With 1.6 million members, CalPERS has a huge mailing list that employee organizations have lusted after for years.
Now a measure by freshman Assemblywoman Shirley Weber would give groups that represent retirees some access.
Assembly Bill 785 forbids them from using the CalPERS mailing information to send out political mailers, but recruiting brochures, benefit pamphlets and the like are in bounds.
Materials that pass muster would go to a direct-mail firm picked by CalPERS and the member organization.
The contracted company would use the list to address the mailers. It would then destroy the information to keep it from misuse.
The retiree associations would have to pay "any and all reasonable expenses of the mailing," according to Weber's bill, and wouldn't have direct access to the mailing information itself. The bill doesn't require the groups to pay for the data.
Similar lists purchased from companies would cost "thousands, if not tens of thousands, of dollars," said Sacramento State marketing expert Dennis Tootelian, "and that's for each time you'd use it."
Those private mailing lists often contain errors, he said, whereas CalPERS' data the foundation for distributing pension checks and important notices to members is highly accurate.
And sortable. Income, gender, age CalPERS has all that member information much more.
"Whew," Tootelian said Wednesday after thinking about it. "That's an A+ mailing list at zero cost."
The employee groups might even parlay the deal to make a few bucks.
Say the XYZ Retirees' Association fires off a recruiting mailer that highlights cruise discounts or preferred insurance rates for its members. It could do that in exchange for a fee from the cruise line and the insurance company.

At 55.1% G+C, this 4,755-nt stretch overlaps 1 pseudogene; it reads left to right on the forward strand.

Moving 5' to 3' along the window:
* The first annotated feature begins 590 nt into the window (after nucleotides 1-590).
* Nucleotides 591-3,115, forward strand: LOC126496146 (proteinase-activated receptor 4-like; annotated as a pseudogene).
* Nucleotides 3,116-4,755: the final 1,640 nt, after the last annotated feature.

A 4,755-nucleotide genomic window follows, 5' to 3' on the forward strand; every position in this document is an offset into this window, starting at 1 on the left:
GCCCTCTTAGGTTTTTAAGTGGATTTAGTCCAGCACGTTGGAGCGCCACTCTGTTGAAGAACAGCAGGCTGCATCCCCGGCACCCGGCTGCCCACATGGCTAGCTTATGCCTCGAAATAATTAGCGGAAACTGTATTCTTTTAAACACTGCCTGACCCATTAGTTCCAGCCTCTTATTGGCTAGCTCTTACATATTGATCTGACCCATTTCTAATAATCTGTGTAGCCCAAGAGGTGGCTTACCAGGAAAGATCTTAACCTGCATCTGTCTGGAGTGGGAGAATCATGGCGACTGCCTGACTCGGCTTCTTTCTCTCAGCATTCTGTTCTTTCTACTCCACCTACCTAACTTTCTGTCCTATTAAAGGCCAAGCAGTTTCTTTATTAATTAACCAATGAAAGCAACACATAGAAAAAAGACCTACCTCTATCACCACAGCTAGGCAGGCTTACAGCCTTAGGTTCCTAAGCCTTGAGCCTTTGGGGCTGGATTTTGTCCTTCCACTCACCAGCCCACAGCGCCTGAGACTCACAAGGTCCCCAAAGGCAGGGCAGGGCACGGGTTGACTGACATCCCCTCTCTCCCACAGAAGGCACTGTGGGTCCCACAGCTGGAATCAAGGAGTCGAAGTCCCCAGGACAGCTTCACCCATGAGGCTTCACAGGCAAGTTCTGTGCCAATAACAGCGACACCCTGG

"What a great business deal," Tootelian said. "The unions make the money and CalPERS gets nothing."
Members on the receiving end of the mail probably wouldn't even realize the CalPERS connection.
The bill says says the fund "shall not be required to notify an annuitant whose data is released to a mail processing center."
The State Worker called and emailed Weber's office for an interview about the measure, which is sponsored by the American Federation of State, County and Municipal Employees. In an email, Weber's staff said she was unavailable to answer questions.
Her office emailed a comment attributed to the San Diego Democrat: "Freedom of Assembly is a core American value. This bill will make it easier for retirees to come together and improve retirement securities for all middle-class families."
Tootelian, who is a CalPERS member, said he's unhappy that his pension fund might give away his personal information.
"I didn't sign up to make my personal information available to whatever these people might be hawking," he said. "I think it's a violation of privacy."